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Last Scotland the What? star dies aged 89 following positive coronavirus test

George Donald, Buff Hardie and Steven Robertson after being given the freedom of Aberdeen for their contribution to the arts in the north east.
George Donald, Buff Hardie and Steven Robertson after being given the freedom of Aberdeen for their contribution to the arts in the north east.

William “Buff” Hardie, a pivotal member of the renowned Scotland the What? trio, has died at the age of 89.

As reported in the Press and Journal, the Aberdonian – who formed the trio with his friends Steve Robertson and George Donald – was taken into hospital on November 21, where he tested positive for Covid-19, was diagnosed with pneumonia, and died in the early hours of Monday morning.

He was the last surviving member of the comedy revue act who had no idea of the impact they would have when they travelled to the Edinburgh Festival in 1969 for what they imagined would be their farewell performance.

In his “real” job, Mr Hardie, who advanced from a childhood in Aberdeen to graduating from Cambridge University, was the secretary of the former Grampian Health Board.

His life was transformed when the Scotland the What? show earned glowing reviews from the critics, and every subsequent show was applauded to the rooftops when they performed at their spiritual home, His Majesty’s Theatre, in Aberdeen.

https://www.youtube.com/watch?v=NzS3AdzZ0Nw

In an interview last month, Mr Hardie said the trio were as surprised as anybody else when they burst into the spotlight.

He said: “We performed at the Fringe in a small church hall with an hour-long show and our pitch was: ‘Three men, two chairs, one piano – and the promise that you won’t leave without laughing’. One of the first people who saw us was Neville Garden, who had just sat through four hours of Wagner at the Usher Hall and was ready to laugh at anything –which he did.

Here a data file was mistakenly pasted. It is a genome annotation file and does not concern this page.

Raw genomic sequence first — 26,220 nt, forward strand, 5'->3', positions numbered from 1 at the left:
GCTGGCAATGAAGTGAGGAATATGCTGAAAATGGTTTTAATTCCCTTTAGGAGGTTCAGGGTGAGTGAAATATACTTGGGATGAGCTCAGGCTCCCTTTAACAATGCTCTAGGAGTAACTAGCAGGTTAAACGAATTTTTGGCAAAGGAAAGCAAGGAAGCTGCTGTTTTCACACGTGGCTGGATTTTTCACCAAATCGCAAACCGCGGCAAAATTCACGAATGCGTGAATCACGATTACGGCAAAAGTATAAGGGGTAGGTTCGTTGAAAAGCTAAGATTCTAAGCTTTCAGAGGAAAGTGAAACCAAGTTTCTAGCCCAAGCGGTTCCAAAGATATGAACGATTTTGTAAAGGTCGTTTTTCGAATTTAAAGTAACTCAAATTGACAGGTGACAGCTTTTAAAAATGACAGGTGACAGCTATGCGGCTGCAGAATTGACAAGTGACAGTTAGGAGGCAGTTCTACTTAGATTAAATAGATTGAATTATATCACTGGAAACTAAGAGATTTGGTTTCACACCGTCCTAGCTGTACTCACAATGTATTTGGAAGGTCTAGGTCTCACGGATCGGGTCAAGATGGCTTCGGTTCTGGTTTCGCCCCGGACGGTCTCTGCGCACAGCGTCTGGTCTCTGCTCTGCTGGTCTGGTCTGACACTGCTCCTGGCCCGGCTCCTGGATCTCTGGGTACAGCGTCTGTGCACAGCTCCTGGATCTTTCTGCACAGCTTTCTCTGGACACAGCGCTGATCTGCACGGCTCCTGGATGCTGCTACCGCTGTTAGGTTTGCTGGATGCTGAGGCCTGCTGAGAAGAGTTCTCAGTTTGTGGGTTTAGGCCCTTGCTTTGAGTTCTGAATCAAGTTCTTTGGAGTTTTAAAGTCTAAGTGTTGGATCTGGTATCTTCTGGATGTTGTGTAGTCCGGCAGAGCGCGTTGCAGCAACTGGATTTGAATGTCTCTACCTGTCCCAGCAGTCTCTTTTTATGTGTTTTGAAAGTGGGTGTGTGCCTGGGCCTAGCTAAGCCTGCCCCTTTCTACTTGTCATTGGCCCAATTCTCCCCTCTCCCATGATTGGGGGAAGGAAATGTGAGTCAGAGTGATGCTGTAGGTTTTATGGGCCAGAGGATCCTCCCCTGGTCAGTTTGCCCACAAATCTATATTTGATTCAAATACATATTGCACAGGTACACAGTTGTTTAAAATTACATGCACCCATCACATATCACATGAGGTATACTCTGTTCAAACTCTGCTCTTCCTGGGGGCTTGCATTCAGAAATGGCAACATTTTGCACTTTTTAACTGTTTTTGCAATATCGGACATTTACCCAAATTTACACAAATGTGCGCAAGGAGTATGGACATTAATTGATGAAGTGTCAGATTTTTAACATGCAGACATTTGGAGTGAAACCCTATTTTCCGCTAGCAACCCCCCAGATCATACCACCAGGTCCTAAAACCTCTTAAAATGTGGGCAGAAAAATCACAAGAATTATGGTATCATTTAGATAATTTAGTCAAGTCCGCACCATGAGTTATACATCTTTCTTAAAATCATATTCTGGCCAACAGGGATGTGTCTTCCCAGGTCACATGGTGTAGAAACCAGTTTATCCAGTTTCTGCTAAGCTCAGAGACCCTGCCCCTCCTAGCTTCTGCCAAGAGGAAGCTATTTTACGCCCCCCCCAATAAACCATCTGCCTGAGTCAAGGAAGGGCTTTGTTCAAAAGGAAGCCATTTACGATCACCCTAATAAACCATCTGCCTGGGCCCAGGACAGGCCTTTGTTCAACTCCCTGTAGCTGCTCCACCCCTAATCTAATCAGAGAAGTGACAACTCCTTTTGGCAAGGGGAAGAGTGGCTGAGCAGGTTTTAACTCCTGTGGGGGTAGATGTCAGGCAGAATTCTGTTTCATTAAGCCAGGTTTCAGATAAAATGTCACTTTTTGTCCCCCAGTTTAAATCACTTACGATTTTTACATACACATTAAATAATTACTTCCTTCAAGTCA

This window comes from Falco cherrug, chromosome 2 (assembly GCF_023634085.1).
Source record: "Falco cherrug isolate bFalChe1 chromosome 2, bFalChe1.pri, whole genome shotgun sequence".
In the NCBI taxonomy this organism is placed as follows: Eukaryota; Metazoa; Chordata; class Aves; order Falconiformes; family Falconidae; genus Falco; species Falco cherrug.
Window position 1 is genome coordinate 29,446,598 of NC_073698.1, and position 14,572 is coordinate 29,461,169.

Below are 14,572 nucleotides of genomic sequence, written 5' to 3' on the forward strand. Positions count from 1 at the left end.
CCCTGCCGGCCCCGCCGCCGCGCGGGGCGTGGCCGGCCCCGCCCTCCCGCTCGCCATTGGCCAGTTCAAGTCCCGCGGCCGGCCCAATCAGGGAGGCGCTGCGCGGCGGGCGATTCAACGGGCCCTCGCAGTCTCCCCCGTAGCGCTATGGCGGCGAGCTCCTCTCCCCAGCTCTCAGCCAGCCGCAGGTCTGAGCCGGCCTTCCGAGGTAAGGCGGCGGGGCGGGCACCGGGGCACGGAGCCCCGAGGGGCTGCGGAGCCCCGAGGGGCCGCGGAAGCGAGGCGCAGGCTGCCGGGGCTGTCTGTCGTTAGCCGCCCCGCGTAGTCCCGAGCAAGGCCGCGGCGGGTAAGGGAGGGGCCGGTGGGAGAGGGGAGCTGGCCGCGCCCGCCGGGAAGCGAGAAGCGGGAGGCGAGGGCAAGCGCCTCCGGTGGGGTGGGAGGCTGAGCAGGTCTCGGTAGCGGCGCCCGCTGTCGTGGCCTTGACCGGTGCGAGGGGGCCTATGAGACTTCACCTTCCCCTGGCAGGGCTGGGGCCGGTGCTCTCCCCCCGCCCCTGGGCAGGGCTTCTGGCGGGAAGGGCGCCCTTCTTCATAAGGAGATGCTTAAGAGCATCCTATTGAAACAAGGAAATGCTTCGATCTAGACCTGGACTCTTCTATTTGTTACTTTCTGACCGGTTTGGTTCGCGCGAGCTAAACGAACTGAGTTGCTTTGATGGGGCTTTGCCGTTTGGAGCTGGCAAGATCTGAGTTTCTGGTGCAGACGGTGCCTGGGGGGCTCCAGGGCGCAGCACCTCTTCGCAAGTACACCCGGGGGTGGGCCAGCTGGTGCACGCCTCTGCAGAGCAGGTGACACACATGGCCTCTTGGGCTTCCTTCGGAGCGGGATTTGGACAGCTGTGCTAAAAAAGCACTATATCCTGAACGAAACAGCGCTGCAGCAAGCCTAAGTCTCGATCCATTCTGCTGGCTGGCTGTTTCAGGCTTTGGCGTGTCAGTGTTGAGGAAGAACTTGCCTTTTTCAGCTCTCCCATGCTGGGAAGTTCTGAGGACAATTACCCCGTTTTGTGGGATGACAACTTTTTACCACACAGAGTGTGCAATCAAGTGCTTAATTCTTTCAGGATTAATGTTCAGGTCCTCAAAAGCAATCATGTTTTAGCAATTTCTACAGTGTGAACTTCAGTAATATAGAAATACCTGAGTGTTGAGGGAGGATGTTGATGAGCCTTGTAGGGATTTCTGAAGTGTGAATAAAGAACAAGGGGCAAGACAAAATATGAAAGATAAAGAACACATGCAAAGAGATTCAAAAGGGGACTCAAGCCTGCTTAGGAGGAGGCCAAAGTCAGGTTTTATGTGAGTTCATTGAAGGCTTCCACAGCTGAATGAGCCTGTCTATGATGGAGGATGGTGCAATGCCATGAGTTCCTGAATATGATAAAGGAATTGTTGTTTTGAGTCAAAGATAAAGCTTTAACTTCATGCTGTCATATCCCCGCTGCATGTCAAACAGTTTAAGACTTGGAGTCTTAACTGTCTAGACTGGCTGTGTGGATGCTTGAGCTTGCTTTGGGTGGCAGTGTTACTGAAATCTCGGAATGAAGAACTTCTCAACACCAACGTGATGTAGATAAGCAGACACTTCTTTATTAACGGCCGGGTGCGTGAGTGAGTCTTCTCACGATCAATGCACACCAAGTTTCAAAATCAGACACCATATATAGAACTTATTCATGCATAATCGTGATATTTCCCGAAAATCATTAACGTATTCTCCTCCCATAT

“The next day, his crit in the paper declared he had just seen ‘the funniest show in the festival’ and we never looked back.”

Thereafter, the group devised a new series of sketches and musical numbers every two years, which they unveiled to packed audiences at HMT, before touring Scotland and other parts of the world.

Although their last hurrah was in November 1995, they later received the Freedom of Aberdeen from the city council.

The conferral took place in April 2008 at HMT and since then, only Scotland football star Denis Law has had similar recognition.

Mr Hardie recalled last month how he had been interested in showbusiness from an early age, but had been advised against making a career of it by his father.

Yet he persevered and relished his stage career even as different honours were bestowed on STW?.

As he said: “We had no idea we would become so popular, it was remarkable. We were given the Freedom of Aberdeen, we were made MBEs and we received an honorary degree from Aberdeen University.

“I think of it as being honoured by Town, Gown and Crown”.

Mr Hardie is survived by his wife Margaret, son John, daughter Katharine and five grandchildren.

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